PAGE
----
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giovedì 11 settembre 2014


This play, set in medieval Scotland, was written by William Shakespeare between 1605 and 1608 and it’s divided in five acts.

Macbeth, a brave scottish general, is coming home from a battle with his friend Banquo, when he receives a prophecy from three witches: one day he will be Thane of Cawdor and King of Scotland. The witches also say that Banquo's descendants will become kings. 
After the witches disappear, a messenger from the King arrives announcing that Macbeth has been named Thane of Cawdor. Upon hearing this, Macbeth wonders whether the witches’ other prophecies will come true and starts thinking about killing Duncan in order to become King of Scotland. He lacks the courage to commit murder, but Lady Macbeth, his wife, convinces him that the deed must be done and, during the night, Macbeth stabs the sleeping Duncan, and two guards are framed for the crime.

Then Macbeth arranges for the murders of Banquo and his son, Fleance, but the plan goes wrong. Banquo is killed, but Fleance escapes. After this Macbeth becomes insane: at a royal banquet he sees the ghost of Banquo sitting in his chair and Lady Macbeth tries in vain to calm him.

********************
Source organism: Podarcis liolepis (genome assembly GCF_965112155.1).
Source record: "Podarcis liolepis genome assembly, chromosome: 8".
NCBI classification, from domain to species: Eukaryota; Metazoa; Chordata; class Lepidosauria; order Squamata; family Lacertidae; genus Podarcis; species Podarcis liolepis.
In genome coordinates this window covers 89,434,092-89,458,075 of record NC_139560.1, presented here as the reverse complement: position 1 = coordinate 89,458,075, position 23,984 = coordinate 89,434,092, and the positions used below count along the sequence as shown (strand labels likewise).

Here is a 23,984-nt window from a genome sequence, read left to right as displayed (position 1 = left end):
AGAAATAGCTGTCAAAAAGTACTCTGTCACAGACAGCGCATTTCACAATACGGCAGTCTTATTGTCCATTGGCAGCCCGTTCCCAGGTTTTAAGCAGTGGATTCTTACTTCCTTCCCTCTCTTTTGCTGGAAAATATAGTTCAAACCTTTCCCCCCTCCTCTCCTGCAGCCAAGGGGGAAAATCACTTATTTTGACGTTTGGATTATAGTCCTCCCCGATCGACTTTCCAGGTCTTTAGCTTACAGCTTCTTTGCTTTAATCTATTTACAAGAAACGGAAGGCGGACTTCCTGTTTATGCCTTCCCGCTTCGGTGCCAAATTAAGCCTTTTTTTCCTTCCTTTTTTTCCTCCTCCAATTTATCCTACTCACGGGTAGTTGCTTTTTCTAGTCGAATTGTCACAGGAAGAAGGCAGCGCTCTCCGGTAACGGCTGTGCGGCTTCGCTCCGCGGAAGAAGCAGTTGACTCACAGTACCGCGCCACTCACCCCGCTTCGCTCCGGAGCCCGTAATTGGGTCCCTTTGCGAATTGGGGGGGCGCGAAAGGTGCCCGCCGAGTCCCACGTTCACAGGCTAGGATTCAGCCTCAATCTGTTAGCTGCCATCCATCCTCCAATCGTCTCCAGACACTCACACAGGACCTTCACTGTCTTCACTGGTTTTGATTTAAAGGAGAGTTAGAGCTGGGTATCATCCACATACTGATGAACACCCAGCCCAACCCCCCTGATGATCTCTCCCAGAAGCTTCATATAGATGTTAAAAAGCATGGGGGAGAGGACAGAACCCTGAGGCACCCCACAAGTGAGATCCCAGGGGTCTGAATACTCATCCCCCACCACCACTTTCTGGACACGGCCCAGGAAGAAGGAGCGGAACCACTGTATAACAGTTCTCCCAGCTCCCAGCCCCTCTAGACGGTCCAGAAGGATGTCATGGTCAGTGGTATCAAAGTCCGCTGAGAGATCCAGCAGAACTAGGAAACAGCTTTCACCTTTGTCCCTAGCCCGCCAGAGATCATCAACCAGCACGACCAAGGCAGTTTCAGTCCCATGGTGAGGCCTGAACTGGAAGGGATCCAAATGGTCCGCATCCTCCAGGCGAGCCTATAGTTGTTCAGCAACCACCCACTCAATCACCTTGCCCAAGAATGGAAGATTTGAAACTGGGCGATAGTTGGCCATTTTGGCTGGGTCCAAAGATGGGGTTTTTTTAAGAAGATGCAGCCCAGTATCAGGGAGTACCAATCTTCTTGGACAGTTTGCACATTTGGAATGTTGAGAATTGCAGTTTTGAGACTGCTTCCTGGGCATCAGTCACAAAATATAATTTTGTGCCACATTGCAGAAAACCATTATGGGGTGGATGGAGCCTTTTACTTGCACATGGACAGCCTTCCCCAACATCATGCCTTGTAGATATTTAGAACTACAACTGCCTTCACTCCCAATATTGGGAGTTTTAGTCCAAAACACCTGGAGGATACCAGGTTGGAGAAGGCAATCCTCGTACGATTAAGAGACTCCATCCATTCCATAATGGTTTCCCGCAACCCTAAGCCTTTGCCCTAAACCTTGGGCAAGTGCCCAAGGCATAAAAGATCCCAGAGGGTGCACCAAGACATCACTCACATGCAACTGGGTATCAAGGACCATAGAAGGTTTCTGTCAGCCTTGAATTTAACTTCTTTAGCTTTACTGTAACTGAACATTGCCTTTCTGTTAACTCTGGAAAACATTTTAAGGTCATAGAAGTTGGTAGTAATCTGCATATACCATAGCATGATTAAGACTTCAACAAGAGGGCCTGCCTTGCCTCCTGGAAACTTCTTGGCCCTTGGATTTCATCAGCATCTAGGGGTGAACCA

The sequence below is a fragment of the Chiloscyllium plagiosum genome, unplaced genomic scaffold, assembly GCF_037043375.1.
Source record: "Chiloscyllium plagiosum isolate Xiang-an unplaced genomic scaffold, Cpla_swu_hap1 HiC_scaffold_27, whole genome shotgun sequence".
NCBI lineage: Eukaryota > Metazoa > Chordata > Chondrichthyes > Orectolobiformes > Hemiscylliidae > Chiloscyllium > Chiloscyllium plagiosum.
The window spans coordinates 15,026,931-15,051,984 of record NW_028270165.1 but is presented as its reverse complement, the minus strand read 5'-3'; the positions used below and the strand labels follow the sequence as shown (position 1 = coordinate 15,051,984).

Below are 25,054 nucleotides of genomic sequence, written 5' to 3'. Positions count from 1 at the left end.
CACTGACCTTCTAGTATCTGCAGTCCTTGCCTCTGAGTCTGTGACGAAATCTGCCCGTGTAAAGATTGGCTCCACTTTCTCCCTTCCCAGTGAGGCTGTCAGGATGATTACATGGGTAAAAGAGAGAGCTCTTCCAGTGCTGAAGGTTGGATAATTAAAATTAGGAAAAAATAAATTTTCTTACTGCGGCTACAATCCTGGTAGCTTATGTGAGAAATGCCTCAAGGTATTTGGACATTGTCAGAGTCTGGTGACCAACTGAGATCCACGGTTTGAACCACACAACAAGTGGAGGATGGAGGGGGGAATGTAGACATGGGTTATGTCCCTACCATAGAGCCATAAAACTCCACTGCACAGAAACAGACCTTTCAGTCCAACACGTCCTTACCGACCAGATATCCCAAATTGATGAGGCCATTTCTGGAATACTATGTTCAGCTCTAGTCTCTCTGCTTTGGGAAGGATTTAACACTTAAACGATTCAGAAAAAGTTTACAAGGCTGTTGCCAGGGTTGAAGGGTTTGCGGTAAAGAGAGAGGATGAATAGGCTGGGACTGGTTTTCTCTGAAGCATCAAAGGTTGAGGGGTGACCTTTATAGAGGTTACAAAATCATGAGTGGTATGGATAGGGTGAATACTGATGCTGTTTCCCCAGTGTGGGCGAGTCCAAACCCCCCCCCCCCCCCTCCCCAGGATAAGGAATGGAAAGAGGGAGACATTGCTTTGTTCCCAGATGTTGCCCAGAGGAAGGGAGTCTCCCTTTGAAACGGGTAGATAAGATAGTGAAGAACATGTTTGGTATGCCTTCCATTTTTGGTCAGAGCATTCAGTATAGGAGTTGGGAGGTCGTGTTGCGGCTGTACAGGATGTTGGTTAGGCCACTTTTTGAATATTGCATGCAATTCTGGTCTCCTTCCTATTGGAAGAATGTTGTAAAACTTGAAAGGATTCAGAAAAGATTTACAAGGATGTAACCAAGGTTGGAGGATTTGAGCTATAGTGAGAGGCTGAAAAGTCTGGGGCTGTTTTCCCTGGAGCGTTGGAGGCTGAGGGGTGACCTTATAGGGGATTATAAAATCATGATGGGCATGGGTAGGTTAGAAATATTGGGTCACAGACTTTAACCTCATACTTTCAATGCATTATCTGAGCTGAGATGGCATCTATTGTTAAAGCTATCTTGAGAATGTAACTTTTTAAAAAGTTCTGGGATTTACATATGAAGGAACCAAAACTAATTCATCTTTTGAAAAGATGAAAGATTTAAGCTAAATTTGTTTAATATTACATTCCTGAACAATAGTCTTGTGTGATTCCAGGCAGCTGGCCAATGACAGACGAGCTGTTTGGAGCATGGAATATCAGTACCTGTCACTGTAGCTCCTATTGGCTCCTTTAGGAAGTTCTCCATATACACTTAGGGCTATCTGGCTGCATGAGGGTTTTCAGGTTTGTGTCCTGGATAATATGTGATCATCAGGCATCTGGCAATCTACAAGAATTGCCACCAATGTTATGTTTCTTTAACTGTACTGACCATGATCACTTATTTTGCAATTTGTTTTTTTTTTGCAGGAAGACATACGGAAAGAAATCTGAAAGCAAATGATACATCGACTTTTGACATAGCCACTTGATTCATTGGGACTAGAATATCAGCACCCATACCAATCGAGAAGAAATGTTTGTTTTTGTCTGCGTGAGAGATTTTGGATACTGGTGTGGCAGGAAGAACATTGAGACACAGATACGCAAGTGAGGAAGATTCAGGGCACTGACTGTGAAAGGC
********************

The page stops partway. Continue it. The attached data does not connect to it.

Macbeth goes to the witches to see what he has to fear now. The witches show him three apparitions: the first one say to watch out for the Thane of Fife, which is Macduff, the second say that he can never be killed by "one born of a woman" and the last one say not to worry until Great Birnam (the forest) comes to the castle.

Meanwhile, Macduff has fled to England to join to Malcolm at the court of English King, Edward.
Upon learning this, Macbeth kills the innocent Lady Macduff and her children.
Malcolm and Macduff decide to lead an army against Macbeth. He feels safe in his remote castle at Dunsinane until he is told that Birnam Wood is moving towards him. The truth is that Malcolm’s army is carrying branches from the forest as camouflage for their assault on the castle. 
Meanwhile Lady Macbeth sleepwalks, wringing her hands together, and inadvertently reveals her part in the murder. She kills herself as the final battle commences. Macduff challenges Macbeth who, on learning his adversary is the child of a Ceasarian birth, realises he is doomed. The play ends with the 
death of Macbeth and with Macduff crowned king.

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